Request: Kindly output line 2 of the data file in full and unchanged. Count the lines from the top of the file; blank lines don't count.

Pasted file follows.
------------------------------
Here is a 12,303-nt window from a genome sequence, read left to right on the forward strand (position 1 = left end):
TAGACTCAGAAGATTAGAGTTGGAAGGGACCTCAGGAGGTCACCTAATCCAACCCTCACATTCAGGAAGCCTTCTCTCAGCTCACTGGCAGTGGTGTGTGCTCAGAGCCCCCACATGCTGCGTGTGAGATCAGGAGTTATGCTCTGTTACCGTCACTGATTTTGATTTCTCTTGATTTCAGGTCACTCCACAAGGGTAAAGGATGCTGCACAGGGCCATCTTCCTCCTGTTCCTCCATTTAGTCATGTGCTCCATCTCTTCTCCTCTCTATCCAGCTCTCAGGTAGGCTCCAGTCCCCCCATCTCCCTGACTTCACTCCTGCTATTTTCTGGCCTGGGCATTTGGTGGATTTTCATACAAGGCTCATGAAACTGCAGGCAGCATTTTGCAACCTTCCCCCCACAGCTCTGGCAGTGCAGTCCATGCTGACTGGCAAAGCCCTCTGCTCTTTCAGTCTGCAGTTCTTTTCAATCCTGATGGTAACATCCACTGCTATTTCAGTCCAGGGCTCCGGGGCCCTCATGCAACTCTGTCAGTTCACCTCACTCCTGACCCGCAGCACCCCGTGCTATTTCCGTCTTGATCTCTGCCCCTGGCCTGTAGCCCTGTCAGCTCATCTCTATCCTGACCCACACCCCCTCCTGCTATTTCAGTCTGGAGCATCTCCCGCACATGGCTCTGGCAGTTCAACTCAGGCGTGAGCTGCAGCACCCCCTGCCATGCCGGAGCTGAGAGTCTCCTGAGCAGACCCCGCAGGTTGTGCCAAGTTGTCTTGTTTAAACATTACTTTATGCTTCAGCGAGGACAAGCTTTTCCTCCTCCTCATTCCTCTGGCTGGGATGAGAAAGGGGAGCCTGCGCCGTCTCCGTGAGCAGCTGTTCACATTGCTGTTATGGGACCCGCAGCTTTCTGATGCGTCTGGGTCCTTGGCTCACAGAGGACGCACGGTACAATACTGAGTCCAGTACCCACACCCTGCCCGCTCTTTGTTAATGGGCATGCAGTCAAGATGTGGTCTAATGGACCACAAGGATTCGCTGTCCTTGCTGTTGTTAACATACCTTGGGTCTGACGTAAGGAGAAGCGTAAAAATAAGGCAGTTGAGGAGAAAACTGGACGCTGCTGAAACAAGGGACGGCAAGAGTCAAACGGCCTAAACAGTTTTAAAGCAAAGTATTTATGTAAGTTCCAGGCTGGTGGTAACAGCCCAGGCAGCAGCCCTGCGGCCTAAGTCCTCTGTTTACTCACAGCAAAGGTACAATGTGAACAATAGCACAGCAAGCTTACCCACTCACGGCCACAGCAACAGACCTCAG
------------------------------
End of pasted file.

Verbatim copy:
TAGACTCAGAAGATTAGAGTTGGAAGGGACCTCAGGAGGTCACCTAATCCAACCCTCACATTCAGGAAGCCTTCTCTCAGCTCACTGGCAGTGGTGTGTGCTCAGAGCCCCCACATGCTGCGTGTGAGATCAGGAGTTATGCTCTGTTACCGTCACTGATTTTGATTTCTCTTGATTTCAGGTCACTCCACAAGGGTAAAGGATGCTGCACAGGGCCATCTTCCTCCTGTTCCTCCATTTAGTCATGTGCTCCATCTCTTCTCCTCTCTATCCAGCTCTCAGGTAGGCTCCAGTCCCCCCATCTCCCTGACTTCACTCCTGCTATTTTCTGGCCTGGGCATTTGGTGGATTTTCATACAAGGCTCATGAAACTGCAGGCAGCATTTTGCAACCTTCCCCCCACAGCTCTGGCAGTGCAGTCCATGCTGACTGGCAAAGCCCTCTGCTCTTTCAGTCTGCAGTTCTTTTCAATCCTGATGGTAACATCCACTGCTATTTCAGTCCAGGGCTCCGGGGCCCTCATGCAACTCTGTCAGTTCACCTCACTCCTGACCCGCAGCACCCCGTGCTATTTCCGTCTTGATCTCTGCCCCTGGCCTGTAGCCCTGTCAGCTCATCTCTATCCTGACCCACACCCCCTCCTGCTATTTCAGTCTGGAGCATCTCCCGCACATGGCTCTGGCAGTTCAACTCAGGCGTGAGCTGCAGCACCCCCTGCCATGCCGGAGCTGAGAGTCTCCTGAGCAGACCCCGCAGGTTGTGCCAAGTTGTCTTGTTTAAACATTACTTTATGCTTCAGCGAGGACAAGCTTTTCCTCCTCCTCATTCCTCTGGCTGGGATGAGAAAGGGGAGCCTGCGCCGTCTCCGTGAGCAGCTGTTCACATTGCTGTTATGGGACCCGCAGCTTTCTGATGCGTCTGGGTCCTTGGCTCACAGAGGACGCACGGTACAATACTGAGTCCAGTACCCACACCCTGCCCGCTCTTTGTTAATGGGCATGCAGTCAAGATGTGGTCTAATGGACCACAAGGATTCGCTGTCCTTGCTGTTGTTAACATACCTTGGGTCTGACGTAAGGAGAAGCGTAAAAATAAGGCAGTTGAGGAGAAAACTGGACGCTGCTGAAACAAGGGACGGCAAGAGTCAAACGGCCTAAACAGTTTTAAAGCAAAGTATTTATGTAAGTTCCAGGCTGGTGGTAACAGCCCAGGCAGCAGCCCTGCGGCCTAAGTCCTCTGTTTACTCACAGCAAAGGTACAATGTGAACAATAGCACAGCAAGCTTACCCACTCACGGCCACAGCAACAGACCTCAG